MSDL 2004 Summer Presentation Schedule

MSDL 2004 Summer Presentation Schedule

Friday 27 August 2004, McConnell 103

Hans Vangheluwe: Modelling, Simulation and Design Lab Roadmap

10:00 - 10:30
The Modelling, Simulation and Design Lab (MSDL)'s focus is on modelling and simulation based design of complex systems. The different facets of the MSDL research and how they inter-relate will be presented. This will cover some "history" (previous work), will show how current work fits into the "big picture" and will outline future research directions.

Yiyi Victoria Yang: OCL 2.0 and its Relationship to Meta-Modelling

10:30 - 11:00 (presentation [pdf])
A model in a formalism such as Entity Relationship Diagrams or UML Class Diagrams is often not complete enough to provide all the relevant aspects of a specification. Typically, there is a need to describe additional constraints. The Object Constraint Language (OCL) is an unambiguously defined language developed as a business modeling language with roots in the Syntropy method. The evolution from UML 1.x OCL to 2.0 improves the limitation of constraints, restricting only one or more values of an O-O model or system and allows expressions such as business rules to describe the model more clearly. An OCL expression can reference an element from a model (an instance of a UML metaclass). Also, elements of the UML metamodel may be adorned with OCL expressions. The UML 2.0 metamodel links these metaclasses to the metaclasses suitable to hold an OCL expression. The talk will show currently relevant work on OCL and meta-modeling.

Denis Dube: Layout in Domain-Specific Visual Modelling

11:00 - 11:30 (presentation [pdf])
Domain-Specific Visual Modelling (DSVM) enables working directly with domain concepts at a high level of abstraction. One tool for working with such models is AToM3 (A Tool for Multi-formalism Meta-Modelling), developed by the Modelling, Simulation and Design Lab, was the basis of this summer's work. Most of the visual aspects of AToM3 were refactored. The behaviour of the graphical user interface was explictly modeled (in the DCharts formalism) and AToM3 now uses code synthesized from this model. Furthermore, a better Icon-Editor, import and export capabilities, a spring-based automatic layout, a force transfer based layout, and various interactive model manipulation improvements were made.

Riandi Wiguna: Play-In/Play-Out and Live Sequence Charts

11:30 - 12:00 (presentation [pdf])
The Play-In/Play-Out Approach is a way to easily generate and test Live Sequence Charts (LCSs). LSCs model all desired system reactions, providing a complete design for the system. The basic idea is to feed both input and desired output into a Play-Engine which generates LSCs automatically. We then run the system through the Play-Engine, making sure the system satisfies our requirements.

Marc Provost: DSheet: The Designed Spreadsheet

13:30 - 14:30 (presentation [pdf])
The DSheet project aims to teach undergraduate students how to properly design a relatively complex application. Most software design examples shown to students come from a confusingly wide range of domains and cover only specific problems. The students are never exposed to the principled design and subsequent construction of a full-scale non-trivial application. The main challenge of this project was to find an application that is complex enough to demonstrate all aspects of good software design, while being simple enough to be understood by students without much prior knowledge. We think that commonly known spreadsheets fulfill this objective. We show that a spreadsheet can be divided into several small components. Each component can then be designed independently. This will allow an iterative progression through increasingly complex prototypes. It is possible to demonstrate the use of design patterns in the prototypes and the incremental development necessitates regressive testing. A document containing the complete design, expressed in UML Class Diagrams, Object Interaction Diagrams and DCharts, is available as a teaching tool. A fully tested, complete, and documented implementation of the presented design is also available. We believe that with DSheet, students will be able to understand more clearly the links between the various constructs used while designing a complex application.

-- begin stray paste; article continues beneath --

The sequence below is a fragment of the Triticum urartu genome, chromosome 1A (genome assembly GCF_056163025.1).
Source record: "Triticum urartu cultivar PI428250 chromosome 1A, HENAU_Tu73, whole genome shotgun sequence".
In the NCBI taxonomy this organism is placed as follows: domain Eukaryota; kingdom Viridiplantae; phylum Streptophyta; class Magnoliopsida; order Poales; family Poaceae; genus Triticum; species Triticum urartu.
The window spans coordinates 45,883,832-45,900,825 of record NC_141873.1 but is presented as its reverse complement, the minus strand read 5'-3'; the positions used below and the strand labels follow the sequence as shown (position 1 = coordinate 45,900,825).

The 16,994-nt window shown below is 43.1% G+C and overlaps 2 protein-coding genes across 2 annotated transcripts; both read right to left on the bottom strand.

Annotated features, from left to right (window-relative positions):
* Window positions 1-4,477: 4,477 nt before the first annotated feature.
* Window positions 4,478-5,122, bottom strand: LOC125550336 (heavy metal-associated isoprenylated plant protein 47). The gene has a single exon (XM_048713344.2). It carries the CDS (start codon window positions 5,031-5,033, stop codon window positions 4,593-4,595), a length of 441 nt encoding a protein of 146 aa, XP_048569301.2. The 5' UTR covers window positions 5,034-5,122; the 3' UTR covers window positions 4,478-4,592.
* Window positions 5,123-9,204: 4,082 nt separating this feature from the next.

Ernesto Posse: DEVSlang and DEVS Operational Semantics

14:30 - 15:30 (presentation [pdf])
DEVS is a formalism for modelling and simulating timed, discrete-event, composite, reactive and interactive systems. DEVSlang, a language to describe DEVS components, will be introduced. Some recent theoretical results about the DEVS semantics will also be discussed. In particular, a transition-system approach to the DEVS operational semantics will be presented. This approach is shown to be compositional with respect to strong bisimulation.

Jean-Sébastien Bolduc: Past and Future Work: from Quantization to Extended Time

16:00 - 16:30 (presentation [pdf])
Previous work on Quantization of Ordinary Differential Equations will be presented. The wish to explicitly model simulation experiments will lead in a natural way to the need for Extended Time. The path to Extended Time leads over Timed Finite State Automata with Variables (TFSM+V), and via OLAF.

Steven Xu: The Design of the μModelica Compiler

16:30 - 17:30 (presentation [pdf])
This presentation will cover the major design issues in the μModelica project. It includes scoping analysis, name lookup, expanding inheritance, instantiation and flattening of components, type checking, canonical transformation, causality assigment with sorting and loop detection, and code generation.

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